If you can see real examples of people moving up in the way that you would like to...
There are only 480 minutes in a typical 8-hour workday. That's not much time at all.
Especially when you think of the number of minutes that you spend:
If your job description includes nothing but meetings... then, great!
But for the rest of us, this is a real problem. How do you protect your time when you work online?
How much time do you actually get to spend on your work?
The ugly truth is that a lot of our workday is wasted. That's true for traditional workplaces and it's also true for distributed teams. Here are the four biggest time sucks in remote workplaces:
There is a tendency in remote teams to think that because the team is distributed, you need more meetings. This is a big mistake—more meetings simply lead to more wasted time....
Any opinions expressed within the blog are those of the author and not necessarily held by Workplaceless itself.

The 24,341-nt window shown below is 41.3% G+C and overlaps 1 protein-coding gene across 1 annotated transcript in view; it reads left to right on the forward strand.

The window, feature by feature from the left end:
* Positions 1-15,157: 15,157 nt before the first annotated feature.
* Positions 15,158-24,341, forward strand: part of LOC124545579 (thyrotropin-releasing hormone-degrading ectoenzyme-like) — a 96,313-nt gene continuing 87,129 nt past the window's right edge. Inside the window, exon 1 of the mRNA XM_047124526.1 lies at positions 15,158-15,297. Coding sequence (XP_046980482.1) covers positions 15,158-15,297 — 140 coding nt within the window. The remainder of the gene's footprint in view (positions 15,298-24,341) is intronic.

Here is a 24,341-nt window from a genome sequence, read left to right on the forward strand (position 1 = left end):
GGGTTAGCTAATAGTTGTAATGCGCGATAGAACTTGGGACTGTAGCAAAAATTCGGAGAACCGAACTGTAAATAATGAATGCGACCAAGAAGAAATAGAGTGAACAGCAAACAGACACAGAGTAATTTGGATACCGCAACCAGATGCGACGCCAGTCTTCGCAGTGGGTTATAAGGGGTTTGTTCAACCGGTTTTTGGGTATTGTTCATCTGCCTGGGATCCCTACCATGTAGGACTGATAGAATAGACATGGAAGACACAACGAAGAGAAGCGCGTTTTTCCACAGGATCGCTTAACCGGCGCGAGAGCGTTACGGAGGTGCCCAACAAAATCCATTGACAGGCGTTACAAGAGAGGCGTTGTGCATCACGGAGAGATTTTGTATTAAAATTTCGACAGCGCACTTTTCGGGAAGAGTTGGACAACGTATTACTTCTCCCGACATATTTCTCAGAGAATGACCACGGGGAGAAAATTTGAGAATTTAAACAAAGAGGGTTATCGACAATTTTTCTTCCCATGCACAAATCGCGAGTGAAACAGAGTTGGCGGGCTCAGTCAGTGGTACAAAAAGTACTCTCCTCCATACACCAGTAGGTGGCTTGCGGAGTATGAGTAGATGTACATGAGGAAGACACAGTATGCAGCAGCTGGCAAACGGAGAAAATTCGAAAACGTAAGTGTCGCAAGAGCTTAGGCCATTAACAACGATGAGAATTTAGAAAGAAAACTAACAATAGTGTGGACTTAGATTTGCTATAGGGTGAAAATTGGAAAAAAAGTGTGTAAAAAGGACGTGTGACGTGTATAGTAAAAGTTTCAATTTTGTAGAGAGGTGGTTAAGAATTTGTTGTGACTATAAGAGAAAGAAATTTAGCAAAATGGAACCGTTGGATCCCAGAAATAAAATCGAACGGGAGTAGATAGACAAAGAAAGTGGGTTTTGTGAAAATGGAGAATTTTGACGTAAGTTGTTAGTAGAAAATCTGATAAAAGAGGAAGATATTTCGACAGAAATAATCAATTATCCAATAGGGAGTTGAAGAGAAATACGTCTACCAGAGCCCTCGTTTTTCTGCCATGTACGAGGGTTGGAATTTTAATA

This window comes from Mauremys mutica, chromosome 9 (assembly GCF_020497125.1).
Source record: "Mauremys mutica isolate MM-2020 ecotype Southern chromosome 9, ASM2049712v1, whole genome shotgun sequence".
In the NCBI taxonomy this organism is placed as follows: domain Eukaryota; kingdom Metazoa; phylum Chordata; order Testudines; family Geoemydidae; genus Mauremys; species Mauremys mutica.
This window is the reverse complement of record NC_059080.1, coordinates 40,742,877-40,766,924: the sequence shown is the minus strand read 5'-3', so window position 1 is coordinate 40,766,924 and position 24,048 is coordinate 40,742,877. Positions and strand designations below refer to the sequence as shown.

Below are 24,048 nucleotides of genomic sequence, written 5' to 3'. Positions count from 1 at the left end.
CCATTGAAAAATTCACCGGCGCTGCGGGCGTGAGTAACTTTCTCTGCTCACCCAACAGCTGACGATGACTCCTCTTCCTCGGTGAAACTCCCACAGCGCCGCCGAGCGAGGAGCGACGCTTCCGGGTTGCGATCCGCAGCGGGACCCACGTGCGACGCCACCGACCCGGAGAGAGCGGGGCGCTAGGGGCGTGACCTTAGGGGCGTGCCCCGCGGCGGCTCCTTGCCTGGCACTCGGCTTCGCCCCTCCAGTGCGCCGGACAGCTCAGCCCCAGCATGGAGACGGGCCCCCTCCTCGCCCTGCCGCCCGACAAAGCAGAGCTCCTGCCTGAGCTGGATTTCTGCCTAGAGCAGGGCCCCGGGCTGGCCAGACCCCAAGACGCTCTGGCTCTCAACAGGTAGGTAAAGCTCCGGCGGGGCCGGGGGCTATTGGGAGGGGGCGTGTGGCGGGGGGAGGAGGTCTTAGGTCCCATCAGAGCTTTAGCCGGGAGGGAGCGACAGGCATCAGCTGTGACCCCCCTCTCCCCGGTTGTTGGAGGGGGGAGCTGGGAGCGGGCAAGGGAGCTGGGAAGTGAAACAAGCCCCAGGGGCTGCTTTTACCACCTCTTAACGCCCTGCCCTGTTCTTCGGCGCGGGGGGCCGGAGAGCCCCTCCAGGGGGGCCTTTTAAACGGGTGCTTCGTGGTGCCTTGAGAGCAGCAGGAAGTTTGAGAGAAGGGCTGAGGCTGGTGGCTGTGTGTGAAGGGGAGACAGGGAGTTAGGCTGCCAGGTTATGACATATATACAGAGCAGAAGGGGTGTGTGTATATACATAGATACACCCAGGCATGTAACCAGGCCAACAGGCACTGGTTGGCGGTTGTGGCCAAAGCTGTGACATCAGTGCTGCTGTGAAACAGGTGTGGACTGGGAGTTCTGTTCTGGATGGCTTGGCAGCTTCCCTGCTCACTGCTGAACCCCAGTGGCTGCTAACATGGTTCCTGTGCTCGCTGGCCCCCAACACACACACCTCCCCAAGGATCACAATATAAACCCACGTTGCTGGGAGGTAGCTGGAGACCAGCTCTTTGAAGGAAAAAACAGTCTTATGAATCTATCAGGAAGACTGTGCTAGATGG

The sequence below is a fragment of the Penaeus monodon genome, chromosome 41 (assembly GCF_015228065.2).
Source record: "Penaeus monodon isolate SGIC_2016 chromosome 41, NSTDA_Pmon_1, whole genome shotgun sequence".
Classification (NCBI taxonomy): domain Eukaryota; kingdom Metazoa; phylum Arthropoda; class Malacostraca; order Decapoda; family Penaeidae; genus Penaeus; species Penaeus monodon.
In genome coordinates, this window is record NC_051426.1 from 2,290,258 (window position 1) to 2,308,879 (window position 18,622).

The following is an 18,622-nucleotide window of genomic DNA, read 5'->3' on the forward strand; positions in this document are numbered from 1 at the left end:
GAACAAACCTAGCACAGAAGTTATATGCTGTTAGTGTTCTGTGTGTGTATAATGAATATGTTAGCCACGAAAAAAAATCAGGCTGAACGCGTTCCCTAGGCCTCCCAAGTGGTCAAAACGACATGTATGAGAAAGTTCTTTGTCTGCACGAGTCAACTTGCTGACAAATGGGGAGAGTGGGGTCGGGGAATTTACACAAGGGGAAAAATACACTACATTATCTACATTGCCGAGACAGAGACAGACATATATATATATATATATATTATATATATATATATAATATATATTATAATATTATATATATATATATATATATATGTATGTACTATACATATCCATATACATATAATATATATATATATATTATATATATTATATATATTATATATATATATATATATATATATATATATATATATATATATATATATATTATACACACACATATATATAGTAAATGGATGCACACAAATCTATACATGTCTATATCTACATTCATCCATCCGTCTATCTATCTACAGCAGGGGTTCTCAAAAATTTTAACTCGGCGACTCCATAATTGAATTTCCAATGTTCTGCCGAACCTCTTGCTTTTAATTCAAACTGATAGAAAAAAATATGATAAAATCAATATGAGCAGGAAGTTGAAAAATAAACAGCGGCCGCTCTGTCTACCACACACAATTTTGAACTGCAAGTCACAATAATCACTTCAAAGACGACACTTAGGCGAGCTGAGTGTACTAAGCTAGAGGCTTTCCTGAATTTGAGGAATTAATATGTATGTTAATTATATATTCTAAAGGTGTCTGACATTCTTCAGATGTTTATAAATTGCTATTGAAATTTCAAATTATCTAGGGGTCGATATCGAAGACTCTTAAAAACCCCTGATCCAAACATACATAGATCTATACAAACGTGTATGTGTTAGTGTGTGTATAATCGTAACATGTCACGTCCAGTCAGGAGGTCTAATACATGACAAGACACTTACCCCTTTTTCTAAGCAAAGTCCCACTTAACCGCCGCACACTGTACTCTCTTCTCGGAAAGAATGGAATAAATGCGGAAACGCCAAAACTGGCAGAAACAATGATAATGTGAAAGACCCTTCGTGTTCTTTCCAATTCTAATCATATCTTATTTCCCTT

Like many career-minded individuals, I had professional development and advancement goals for climbing the corporate ladder long before I had heard of the concept of “telework.” As my career has unfolded, I’ve had several opportunities to work virtually but I never lost sight of the trajectory I envisioned for myself. As it turns out, you can have the best of both worlds—but it does take planning, focus, and a willingness to pedal a little bit faster than everyone else.
I started my career in journalism, working for daily newspapers, television, and magazines. Looking back, I now realize that these jobs were my virtual employee strength training program. I worked when the stories broke, but the deadlines were firm and constant. I experienced a boot camp, of sorts—I had...
With remote work becoming more and more common, it comes as no surprise that there are now several podcasts about the topic. If you're interested in remote work and/or the future of work, and like to hear about all the cool things that people are doing while location independent, have a listen to these great shows.
21st Century Work Life is a podcast is hosted by Pilar Orti and Lisette Sutherland. The format is varied: in some episodes, Orti and Sutherland co-host, in some episodes they interview guests, and sometimes, they have solo shows. The topics are just as diverse and cover important topics like communication and management in remote teams, as well as issues that are faced by subsets of remote employees, like complete newbies. This show is extremely well-produced and researched. Plus, the questions and perspectives on this show will get you thinking about how to improve your own remote work experience.
I especially recommend this podcast for...